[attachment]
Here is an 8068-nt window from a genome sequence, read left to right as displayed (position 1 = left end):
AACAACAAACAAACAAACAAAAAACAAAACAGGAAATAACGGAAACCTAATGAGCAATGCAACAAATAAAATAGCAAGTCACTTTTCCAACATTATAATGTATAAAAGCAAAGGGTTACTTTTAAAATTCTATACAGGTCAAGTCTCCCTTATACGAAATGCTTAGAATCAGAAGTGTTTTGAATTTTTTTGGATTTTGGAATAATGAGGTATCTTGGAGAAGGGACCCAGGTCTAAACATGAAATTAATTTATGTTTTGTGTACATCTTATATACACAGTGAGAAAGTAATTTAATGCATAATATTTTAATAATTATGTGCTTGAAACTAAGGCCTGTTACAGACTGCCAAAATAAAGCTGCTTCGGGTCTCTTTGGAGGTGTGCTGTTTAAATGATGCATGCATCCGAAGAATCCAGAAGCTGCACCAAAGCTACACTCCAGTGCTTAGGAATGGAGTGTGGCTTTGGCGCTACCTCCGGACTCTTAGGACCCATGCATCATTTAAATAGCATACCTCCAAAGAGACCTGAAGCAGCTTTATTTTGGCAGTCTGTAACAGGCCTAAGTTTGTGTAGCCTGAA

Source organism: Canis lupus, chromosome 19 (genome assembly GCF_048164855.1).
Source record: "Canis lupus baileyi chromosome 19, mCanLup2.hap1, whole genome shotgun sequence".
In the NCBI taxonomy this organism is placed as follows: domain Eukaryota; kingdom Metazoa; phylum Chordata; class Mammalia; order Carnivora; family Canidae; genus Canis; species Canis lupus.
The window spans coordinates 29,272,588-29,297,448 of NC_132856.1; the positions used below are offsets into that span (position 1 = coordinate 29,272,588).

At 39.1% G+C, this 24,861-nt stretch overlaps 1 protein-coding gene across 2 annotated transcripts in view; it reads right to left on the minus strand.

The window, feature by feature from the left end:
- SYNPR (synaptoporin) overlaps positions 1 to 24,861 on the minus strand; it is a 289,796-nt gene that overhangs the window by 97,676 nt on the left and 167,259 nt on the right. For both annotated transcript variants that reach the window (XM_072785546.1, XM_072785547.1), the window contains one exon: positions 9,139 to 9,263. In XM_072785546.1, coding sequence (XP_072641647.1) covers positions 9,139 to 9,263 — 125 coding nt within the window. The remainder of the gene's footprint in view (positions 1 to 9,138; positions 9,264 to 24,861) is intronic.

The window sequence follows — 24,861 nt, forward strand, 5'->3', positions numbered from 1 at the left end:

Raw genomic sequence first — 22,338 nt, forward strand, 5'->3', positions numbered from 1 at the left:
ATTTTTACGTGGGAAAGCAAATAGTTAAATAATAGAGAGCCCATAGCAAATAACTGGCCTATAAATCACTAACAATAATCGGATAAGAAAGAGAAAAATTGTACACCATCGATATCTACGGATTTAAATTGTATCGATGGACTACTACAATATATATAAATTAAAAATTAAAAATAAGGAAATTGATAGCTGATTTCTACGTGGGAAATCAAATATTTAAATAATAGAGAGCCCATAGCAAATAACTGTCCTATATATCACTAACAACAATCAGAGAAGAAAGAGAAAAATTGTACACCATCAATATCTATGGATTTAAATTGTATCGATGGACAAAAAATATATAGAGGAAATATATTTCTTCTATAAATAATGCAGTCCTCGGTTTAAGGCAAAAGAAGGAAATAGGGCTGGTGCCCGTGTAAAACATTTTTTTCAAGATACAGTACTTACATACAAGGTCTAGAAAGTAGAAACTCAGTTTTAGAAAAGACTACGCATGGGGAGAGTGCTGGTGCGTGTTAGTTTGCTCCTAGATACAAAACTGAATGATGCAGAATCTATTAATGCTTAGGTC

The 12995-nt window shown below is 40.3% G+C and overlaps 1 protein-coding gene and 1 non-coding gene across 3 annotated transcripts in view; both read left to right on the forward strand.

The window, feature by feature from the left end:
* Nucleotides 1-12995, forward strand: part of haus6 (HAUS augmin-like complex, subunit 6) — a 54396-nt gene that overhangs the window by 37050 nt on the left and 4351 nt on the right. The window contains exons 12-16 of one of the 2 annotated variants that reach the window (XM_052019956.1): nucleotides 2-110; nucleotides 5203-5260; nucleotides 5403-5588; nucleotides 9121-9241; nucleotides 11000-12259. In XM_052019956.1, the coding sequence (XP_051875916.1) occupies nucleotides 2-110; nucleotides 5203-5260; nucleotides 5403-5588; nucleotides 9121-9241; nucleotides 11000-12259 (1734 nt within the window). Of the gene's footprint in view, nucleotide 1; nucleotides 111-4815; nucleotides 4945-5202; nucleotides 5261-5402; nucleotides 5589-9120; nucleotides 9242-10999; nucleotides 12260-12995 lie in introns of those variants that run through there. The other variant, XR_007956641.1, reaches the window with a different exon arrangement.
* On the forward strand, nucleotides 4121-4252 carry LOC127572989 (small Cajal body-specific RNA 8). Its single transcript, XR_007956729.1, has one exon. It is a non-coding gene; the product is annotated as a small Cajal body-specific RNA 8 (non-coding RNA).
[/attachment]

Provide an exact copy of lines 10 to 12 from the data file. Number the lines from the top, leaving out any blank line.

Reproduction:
The window sequence follows — 24,861 nt, forward strand, 5'->3', positions numbered from 1 at the left end:

Raw genomic sequence first — 22,338 nt, forward strand, 5'->3', positions numbered from 1 at the left:
ATTTTTACGTGGGAAAGCAAATAGTTAAATAATAGAGAGCCCATAGCAAATAACTGGCCTATAAATCACTAACAATAATCGGATAAGAAAGAGAAAAATTGTACACCATCGATATCTACGGATTTAAATTGTATCGATGGACTACTACAATATATATAAATTAAAAATTAAAAATAAGGAAATTGATAGCTGATTTCTACGTGGGAAATCAAATATTTAAATAATAGAGAGCCCATAGCAAATAACTGTCCTATATATCACTAACAACAATCAGAGAAGAAAGAGAAAAATTGTACACCATCAATATCTATGGATTTAAATTGTATCGATGGACAAAAAATATATAGAGGAAATATATTTCTTCTATAAATAATGCAGTCCTCGGTTTAAGGCAAAAGAAGGAAATAGGGCTGGTGCCCGTGTAAAACATTTTTTTCAAGATACAGTACTTACATACAAGGTCTAGAAAGTAGAAACTCAGTTTTAGAAAAGACTACGCATGGGGAGAGTGCTGGTGCGTGTTAGTTTGCTCCTAGATACAAAACTGAATGATGCAGAATCTATTAATGCTTAGGTC